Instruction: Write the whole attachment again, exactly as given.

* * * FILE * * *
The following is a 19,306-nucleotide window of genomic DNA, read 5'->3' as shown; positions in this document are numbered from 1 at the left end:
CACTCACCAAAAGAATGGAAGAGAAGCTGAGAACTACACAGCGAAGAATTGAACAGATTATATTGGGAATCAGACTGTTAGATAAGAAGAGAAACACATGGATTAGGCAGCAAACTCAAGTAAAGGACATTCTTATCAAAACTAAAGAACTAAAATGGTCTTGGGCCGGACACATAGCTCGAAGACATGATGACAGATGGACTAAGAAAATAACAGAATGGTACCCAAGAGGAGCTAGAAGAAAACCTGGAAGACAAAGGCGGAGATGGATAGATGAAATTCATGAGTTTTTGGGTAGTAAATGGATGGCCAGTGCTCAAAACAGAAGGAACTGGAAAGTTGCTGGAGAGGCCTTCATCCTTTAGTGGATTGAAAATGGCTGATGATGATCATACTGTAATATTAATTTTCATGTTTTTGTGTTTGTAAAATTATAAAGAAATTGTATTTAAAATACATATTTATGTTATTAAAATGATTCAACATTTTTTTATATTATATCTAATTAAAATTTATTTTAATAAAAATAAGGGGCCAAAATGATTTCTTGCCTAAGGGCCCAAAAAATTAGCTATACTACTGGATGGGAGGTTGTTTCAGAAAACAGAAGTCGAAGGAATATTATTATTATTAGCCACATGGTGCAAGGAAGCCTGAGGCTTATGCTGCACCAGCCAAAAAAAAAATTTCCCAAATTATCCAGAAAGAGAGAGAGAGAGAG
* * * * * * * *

The following is a 19,306-nucleotide window of genomic DNA, read 5'->3' as shown; positions in this document are numbered from 1 at the left end:
CACTCACCAAAAGAATGGAAGAGAAGCTGAGAACTACACAGCGAAGAATTGAACAGATTATATTGGGAATCAGACTGTTAGATAAGAAGAGAAACACATGGATTAGGCAGCAAACTCAAGTAAAGGACATTCTTATCAAAACTAAAGAACTAAAATGGTCTTGGGCCGGACACATAGCTCGAAGACATGATGACAGATGGACTAAGAAAATAACAGAATGGTACCCAAGAGGAGCTAGAAGAAAACCTGGAAGACAAAGGCGGAGATGGATAGATGAAATTCATGAGTTTTTGGGTAGTAAATGGATGGCCAGTGCTCAAAACAGAAGGAACTGGAAAGTTGCTGGAGAGGCCTTCATCCTTTAGTGGATTGAAAATGGCTGATGATGATCATACTGTAATATTAATTTTCATGTTTTTGTGTTTGTAAAATTATAAAGAAATTGTATTTAAAATACATATTTATGTTATTAAAATGATTCAACATTTTTTTATATTATATCTAATTAAAATTTATTTTAATAAAAATAAGGGGCCAAAATGATTTCTTGCCTAAGGGCCCAAAAAATTAGCTATACTACTGGATGGGAGGTTGTTTCAGAAAACAGAAGTCGAAGGAATATTATTATTATTAGCCACATGGTGCAAGGAAGCCTGAGGCTTATGCTGCACCAGCCAAAAAAAAAATTTCCCAAATTATCCAGAAAGAGAGAGAGAGAGAG